RTS is typically diagnosed in the first two years of life when the characteristic skin rash appears. No race or gender predilection for the disease has been identified. The incidence of RTS and carrier frequency of the RECQL4 gene mutation is unknown; however, there have been less than 400 reported cases in the literature [8].

2.3. Clinical Findings

The diagnosis of RTS is made on clinical findings. The diagnosis of RTS can be made definitively if the characteristic poikilodermatous rash demonstrates the classic age of onset (between three and six months old), spread (beginning in the face and spreading to extensor surfaces of the extremities), and appearance (erythema/swelling gradually transitioning to chronic hyper- and hypopigmentation, telangiectasias, and skin atrophy) [8]. A diagnosis of probable RTS can be made if an atypical poikilodermatous rash is present in conjunction with two of the following findings: sparse scalp hair, sparse eyelashes and/or eyebrows, small stature, gastrointestinal disturbances in childhood, radial ray defects, radiographic bone abnormalities, dental anomalies, nail abnormalities, hyperkeratosis, juvenile cataracts, and osteosarcoma/skin cancers [8].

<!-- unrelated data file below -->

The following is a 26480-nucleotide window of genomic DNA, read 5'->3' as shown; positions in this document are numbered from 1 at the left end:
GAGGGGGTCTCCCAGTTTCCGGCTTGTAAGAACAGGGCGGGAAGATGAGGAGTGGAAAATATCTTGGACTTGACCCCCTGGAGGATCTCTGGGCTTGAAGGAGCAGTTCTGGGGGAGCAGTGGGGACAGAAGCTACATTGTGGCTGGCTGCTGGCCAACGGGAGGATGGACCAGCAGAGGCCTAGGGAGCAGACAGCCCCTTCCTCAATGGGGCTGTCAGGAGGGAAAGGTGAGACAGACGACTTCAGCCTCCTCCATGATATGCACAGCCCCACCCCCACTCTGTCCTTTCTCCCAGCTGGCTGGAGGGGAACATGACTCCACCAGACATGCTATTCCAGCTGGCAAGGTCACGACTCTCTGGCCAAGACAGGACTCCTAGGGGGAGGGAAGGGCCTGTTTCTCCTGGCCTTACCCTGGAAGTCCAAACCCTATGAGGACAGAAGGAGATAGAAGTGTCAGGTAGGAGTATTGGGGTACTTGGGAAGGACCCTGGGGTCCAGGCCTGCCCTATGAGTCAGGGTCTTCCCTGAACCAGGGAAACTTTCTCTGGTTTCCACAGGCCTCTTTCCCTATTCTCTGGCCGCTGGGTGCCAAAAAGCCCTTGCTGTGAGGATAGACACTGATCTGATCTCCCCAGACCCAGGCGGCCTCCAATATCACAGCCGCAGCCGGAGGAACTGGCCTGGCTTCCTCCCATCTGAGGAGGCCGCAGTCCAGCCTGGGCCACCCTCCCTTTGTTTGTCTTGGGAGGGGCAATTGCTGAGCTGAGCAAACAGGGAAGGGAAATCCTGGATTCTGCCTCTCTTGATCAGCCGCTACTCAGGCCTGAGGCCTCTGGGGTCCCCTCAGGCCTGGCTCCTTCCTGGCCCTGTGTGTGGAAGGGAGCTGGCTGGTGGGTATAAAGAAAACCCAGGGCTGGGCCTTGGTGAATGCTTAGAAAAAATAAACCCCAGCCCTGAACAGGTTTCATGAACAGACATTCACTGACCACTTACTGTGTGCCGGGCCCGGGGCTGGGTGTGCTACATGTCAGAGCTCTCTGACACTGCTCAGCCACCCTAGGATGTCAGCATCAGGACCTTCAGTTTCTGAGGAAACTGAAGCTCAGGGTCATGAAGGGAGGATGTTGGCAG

The characteristic poikilodermatous rash is invariably present, typically presenting before one year of age. Areas of decreased scalp hair or eyebrows/eyelashes are also common. Gastrointestinal symptoms such as chronic diarrhea or emesis have been reported in approximately 17% of patients. Although juvenile cataracts are one of the first described findings of RTS, it is a relatively uncommon finding being seen in less than 10% of patients [9].

2.4. Imaging Findings

While most of the findings of RTS will be elicited on clinical exam and history, there are several characteristic findings that will be encountered on imaging of the teeth and skeleton. Several types of dental abnormalities have been described in association with RTS, including rudimentary or hypoplastic teeth, microdontia, delayed eruption, supernumerary or absent teeth, ectopic eruption, and increased incidence of caries [10, 11]. Skeletal anomalies are seen in approximately 75% of patients, with anomalies including osteopenia, pathologic fractures, dislocations, patella ossification anomalies, metaphyseal irregularities, and radial limb abnormalities [9, 12]. A strong association has been found between mutations in the RECQL4 gene and the presence of these skeletal anomalies [12].

Patients with RTS carry increased risk of developing both skin cancers and osteosarcoma. Osteosarcoma is the most common malignancy occurring in RTS, with an incidence as high as 30% reported in some studies [9]. A strong association has also been found between osteosarcoma and presence of the RECQL4 gene mutation [13]. The appearance of osteosarcoma in RTS is similar to sporadic osteosarcoma with RTS patients having a slightly earlier mean age at diagnosis of between 9 and 12 years of age [13, 14].

2.5. Treatment and Prognosis